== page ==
starshiptroopersbookLike Paul Verhoeven’s intergalactic warfare movie Starship Troopers where mankind battles an arachnid army known as “Bugs?” Did you know that Starship Troopers is based off a novel of the same title and was published in the late 1950s? Well if you did not know, now you do! Written by a former naval lieutenant Robert Heinlein Starship Troopers bares little action similarities to the novel’s more recent movie counterpart.

Juan Rico decides to join the service against his parents’ wishes and embarks from a private in boot camp to non-commissioned office to finally commissioned officer. Rico’s backdrop is war; an intergalactic war with a nasty enemy known as the “Bugs,” an arachnid species that can calculate and that can strategize with the help of a brain caste pulling all the strings.

Johnny Rico getting slapped...on the ass.

Johnny Rico getting slapped…on the ass.

If you’ve seen the movie, the plot pretty much describes the movie, right? Most of the Heinlein’s novel follow’s Juan “Johnnie” Rico’s career through the trials and tribulations of Service, from boot camp to being a lieutenant, in becoming a citizen, but the action and bloody mess that was experiences on the big screen was not translated from the book as most of the Mobile Infantries whom were killed in action were described as “buying the farm.” You can’t blame Heinlein as this book was written in 1959 mentally constructed as a totally different mind set than from our generation. The words on page are seriously outdated and can be technical for the most of the novel due to Heinlein’s military background.

The novel touches more upon the power suits which make an appearance in Starship Troopers: Marauder (“Marauder” is a name of one of the many power suits). These suits give Rico and the other M.I.s a superhuman ability and give them an even playing ground with the Bugs. I rather prefer no power suits as like in Verhoeven’s film that make the bugs seem like an unstoppable force. The novel does delve a bit more into the Bug society and hierarchy as well as how the Bugs reproduce endlessly. Much of James Cameron Aliens was inspired of Heinlein’s novel in the aspects of “Bugs” and their being a Queen to produce the “warrior Bugs.”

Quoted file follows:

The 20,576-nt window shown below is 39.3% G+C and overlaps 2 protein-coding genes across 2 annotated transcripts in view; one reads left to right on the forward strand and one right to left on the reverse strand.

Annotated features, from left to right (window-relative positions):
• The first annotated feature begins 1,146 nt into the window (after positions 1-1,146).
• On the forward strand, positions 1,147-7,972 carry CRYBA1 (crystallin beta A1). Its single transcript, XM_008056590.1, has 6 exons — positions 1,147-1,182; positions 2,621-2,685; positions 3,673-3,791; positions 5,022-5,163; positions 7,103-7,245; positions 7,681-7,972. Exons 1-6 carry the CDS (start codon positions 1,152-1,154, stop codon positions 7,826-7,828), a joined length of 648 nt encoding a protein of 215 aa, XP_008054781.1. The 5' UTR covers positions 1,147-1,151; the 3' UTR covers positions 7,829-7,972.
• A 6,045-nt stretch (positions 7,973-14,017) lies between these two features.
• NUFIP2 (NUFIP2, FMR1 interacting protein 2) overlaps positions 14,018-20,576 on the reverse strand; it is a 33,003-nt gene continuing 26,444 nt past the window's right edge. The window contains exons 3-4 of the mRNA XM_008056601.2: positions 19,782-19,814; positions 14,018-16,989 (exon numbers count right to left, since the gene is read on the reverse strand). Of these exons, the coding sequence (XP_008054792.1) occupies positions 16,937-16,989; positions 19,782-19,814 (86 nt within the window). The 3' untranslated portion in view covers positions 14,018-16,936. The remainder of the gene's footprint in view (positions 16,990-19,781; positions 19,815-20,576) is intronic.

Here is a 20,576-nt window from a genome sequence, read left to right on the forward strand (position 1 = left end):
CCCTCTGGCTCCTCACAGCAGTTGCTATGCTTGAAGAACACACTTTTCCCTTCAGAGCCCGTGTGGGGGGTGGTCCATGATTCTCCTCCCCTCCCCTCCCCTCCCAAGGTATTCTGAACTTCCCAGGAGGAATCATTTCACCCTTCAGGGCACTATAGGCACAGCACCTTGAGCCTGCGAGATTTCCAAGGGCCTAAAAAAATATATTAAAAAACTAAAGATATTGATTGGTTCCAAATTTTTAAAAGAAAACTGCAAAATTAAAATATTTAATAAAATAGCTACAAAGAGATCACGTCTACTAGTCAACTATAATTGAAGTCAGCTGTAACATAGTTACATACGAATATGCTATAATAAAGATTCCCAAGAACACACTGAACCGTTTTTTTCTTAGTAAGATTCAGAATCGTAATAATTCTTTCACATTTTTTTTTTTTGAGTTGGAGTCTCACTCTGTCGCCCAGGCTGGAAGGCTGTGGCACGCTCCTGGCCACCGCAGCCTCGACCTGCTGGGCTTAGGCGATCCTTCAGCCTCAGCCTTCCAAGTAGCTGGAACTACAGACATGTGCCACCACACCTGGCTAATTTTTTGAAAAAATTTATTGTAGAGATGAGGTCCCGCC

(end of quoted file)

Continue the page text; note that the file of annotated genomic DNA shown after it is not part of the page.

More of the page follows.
Brain Bug and Carmen

Brain Bug and Carmen

Heinlein touches mainly on civic duty and the social norms of a military lifestyle through the confines of war. We live through Juan Rico much like we live through Johnny Rico in the movie, but don’t expect to read much about Johnny Rico’s companions. Ace, Carl, Carmen, Dizzy Flores, Sargent Zim are a few characters that you might remember from the film that are in the book, but Ace, Carl, Carmen and Dizzy are brief mentions that probably span no more than a page and half out of 260 plus pages. Zim is all through bootcamp and near the end of the novel. Instead, Juan Rico encounter various people and ranks that stem from privates to cadets to sergeants to generals.

Starship Troopers can be an interesting read for anybody with a military frame of mind or a curiosity for it. But don’t expect the chaos of battle scenes or the gore of the arachnid M.I. slaughter. Robert Heinlein’s novel will not be everyone, but a good read none-the-less.